This correspondence refers to something that appeared in this book:
DiLorenzo, Thomas J. and Walter E. Block. 2017. An Austro-Libertarian Critique of Public Choice; Addleton Academic Publishers; www.addletonacademicpublishers.com
Sent: Friday, March 11, 2022 6:17 AM
To: Walter Block <email@example.com>
Subject: Buchanan vs Rothbard vs Lingenfelter on Professional Thieves
I was reading the Introduction to your An Austro-Libertarian Critique of Public Choice, and I saw that you included a short paper by Rothbard responding to The Calculus of Consent. The Rothbard paper included the following quote on professional thieves:
“Why all of us are supposed to be behind the constitutional decisions, Buchanan and Tullock do not really support. They say (as Buchanan did in his journal article last year) that a thief is really for a law against stealing so as to keep his own property, so that it can be said that even a thief in a way approves of his own punishment. I think this is absurd; a professional thief is clearly opposed to laws against stealing (it is a rule of honor among professional criminals not to run to the police for help — and also a wise precaution for them). How did Buchanan and Tullock manage to get into this trap? By blithely assuming that when the “constitution” is being considered, no one knows whether or not he will be able to benefit by the various rules in specific situations, so it is to everyone’s self-interest to have rules, as it were, in the general interest. Now this appears to me to be completely insupportable; people do have certain interests, and they will be able to gauge to what extent a rule will benefit or not benefit them. (This is especially true because Buchanan and Tullock think of the “constitution” as continuing, rather than as the original writing.) The professional thief knows he is a professional thief, and therefore that the weakening of laws against stealing, or constitutional provisions against stealing, will benefit him, and so on.”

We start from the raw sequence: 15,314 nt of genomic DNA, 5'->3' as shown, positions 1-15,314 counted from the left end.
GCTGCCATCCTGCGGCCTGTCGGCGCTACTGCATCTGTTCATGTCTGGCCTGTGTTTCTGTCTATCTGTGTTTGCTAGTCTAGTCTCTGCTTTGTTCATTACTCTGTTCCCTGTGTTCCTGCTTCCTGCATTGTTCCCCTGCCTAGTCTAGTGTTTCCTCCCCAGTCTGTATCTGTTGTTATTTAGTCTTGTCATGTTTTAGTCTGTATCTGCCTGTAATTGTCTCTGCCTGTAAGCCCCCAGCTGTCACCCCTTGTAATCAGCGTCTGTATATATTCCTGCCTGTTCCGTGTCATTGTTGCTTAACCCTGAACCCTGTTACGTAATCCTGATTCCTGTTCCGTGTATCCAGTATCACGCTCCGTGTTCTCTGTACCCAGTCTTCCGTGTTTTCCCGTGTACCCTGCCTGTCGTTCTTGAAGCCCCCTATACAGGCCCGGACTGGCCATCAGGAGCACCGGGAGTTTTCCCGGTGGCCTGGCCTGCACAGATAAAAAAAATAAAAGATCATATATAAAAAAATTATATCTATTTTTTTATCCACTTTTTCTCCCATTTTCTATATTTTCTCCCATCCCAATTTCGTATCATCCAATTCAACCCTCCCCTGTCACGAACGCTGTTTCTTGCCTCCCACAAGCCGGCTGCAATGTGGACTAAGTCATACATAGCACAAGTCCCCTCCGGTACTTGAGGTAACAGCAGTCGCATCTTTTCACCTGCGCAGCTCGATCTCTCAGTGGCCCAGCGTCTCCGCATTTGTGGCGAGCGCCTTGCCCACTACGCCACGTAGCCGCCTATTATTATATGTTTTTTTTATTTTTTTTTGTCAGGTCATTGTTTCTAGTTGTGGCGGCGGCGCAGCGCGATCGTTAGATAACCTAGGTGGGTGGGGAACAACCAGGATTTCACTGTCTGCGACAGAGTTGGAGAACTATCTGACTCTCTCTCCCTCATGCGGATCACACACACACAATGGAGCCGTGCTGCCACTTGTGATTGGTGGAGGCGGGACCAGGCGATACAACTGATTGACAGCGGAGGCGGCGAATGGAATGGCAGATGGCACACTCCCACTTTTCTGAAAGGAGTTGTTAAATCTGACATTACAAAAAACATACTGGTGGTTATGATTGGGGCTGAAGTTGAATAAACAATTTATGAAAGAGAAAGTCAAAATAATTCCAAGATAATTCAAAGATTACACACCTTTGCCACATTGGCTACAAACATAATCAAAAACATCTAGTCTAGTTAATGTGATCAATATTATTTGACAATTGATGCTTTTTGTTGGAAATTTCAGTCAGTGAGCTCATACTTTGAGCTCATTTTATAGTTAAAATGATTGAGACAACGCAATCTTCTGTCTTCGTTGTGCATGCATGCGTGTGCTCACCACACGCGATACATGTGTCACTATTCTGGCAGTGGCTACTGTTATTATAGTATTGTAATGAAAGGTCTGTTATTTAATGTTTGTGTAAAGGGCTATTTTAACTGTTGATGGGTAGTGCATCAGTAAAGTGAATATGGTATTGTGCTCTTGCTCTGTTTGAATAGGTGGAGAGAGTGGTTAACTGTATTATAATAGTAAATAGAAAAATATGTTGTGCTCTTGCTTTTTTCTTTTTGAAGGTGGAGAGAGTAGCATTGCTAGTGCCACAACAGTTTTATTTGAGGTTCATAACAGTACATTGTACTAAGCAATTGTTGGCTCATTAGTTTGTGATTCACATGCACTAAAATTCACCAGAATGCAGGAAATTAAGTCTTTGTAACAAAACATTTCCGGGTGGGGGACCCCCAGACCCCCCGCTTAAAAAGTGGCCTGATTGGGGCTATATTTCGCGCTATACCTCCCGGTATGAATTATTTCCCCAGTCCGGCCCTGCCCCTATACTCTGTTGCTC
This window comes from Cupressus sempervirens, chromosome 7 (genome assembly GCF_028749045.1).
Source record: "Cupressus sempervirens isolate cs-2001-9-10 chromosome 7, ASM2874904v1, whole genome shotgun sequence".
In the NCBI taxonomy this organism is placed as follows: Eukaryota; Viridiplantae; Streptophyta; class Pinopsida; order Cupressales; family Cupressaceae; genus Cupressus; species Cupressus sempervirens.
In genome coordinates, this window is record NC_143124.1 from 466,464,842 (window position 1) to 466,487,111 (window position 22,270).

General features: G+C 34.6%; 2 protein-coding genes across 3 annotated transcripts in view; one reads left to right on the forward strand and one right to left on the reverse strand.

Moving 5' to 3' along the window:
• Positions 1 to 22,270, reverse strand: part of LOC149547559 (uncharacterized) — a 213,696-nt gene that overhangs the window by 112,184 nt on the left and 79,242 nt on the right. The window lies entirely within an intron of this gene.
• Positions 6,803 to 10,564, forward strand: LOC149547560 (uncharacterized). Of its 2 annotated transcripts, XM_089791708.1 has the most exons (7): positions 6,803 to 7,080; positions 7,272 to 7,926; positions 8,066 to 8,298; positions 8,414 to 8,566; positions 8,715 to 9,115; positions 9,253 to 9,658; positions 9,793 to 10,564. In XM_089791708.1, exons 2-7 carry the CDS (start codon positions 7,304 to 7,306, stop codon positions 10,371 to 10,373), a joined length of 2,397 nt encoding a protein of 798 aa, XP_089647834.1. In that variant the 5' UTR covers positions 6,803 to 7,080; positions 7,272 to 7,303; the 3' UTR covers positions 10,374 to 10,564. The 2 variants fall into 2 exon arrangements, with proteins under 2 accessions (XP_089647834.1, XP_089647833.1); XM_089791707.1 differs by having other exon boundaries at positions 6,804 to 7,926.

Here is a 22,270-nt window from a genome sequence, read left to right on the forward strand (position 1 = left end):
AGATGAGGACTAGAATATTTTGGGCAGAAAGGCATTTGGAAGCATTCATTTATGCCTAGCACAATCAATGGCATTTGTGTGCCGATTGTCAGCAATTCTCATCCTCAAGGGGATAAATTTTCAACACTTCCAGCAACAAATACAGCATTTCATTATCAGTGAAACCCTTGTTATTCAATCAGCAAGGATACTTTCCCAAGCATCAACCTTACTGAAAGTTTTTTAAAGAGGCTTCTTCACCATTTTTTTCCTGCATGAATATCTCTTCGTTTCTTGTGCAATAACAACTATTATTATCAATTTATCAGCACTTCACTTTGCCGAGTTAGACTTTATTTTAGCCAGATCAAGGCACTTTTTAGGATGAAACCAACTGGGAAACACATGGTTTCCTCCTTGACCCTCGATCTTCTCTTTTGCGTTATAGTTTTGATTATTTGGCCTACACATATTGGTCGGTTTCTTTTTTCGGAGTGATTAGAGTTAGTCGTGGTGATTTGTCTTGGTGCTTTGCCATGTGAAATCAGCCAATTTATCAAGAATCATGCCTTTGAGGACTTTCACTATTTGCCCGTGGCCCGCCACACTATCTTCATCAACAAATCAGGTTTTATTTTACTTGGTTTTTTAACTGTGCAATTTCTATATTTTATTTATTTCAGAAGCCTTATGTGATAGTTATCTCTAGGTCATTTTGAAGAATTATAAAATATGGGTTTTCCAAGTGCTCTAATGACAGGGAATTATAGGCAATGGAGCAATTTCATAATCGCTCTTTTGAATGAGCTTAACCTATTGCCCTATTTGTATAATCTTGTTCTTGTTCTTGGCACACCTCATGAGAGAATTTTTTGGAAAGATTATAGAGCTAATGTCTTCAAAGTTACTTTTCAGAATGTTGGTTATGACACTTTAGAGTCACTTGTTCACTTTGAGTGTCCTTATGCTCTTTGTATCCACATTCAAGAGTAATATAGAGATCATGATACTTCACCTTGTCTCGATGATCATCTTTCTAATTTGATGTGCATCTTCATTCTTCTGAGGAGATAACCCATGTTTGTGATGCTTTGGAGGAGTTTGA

Buchanan says that professional thieves really support laws against theft because thieves value their own property. Rothbard says that professional thieves do not support laws against theft because those laws might imprison thieves. I say both are wrong; professional thieves support laws against theft because those laws might imprison thieves.
Professional thieves are the ones who effectively compete in the pseudo-market of theft. If anti-theft laws were to weaken, currently submarginal thieves would enter the field. This would reduce the returns to current entrants. This analysis is similar to that of rum runners supporting Prohibition. They could not compete as well against legal producers.
I just accused Rothbard of error. That is heresy in a cult like ours! What say you?
Your grateful student, Jonathan
From: Walter Block <firstname.lastname@example.org>
Sent: Friday, March 11, 2022 10:24 AM
Subject: RE: Buchanan vs Rothbard vs Lingenfelter on Professional Thieves
You make a reasonable point. If laws against stealing, marginal thieves would enter the “market,” reducing the returns for expert robbers. But expert crooks would also benefit, since they would be caught less often. I think then that this is an empirical issue, and I’m not sure which effect is stronger.
Why do you call the followers of Rothbard cultish? In a cult, no one may criticize the cult leader. Yet, I’m a long time member of this non cult, and I’ve often criticized my friend and mentor, Murray Rothbard:
Critiques of Rothbard by Walter E. Block
Block, Walter E. and Alan Futerman. 2021. The Classical Liberal Case for Israel. With commentary by Benjamin Netanyahu. Springer Publishing Company;
ISBN_978-981-16-3952-4 [Print]; 978-981-16-3953-1 [ebook]
for book reviewers: https://www.springer.com/gp/reviewers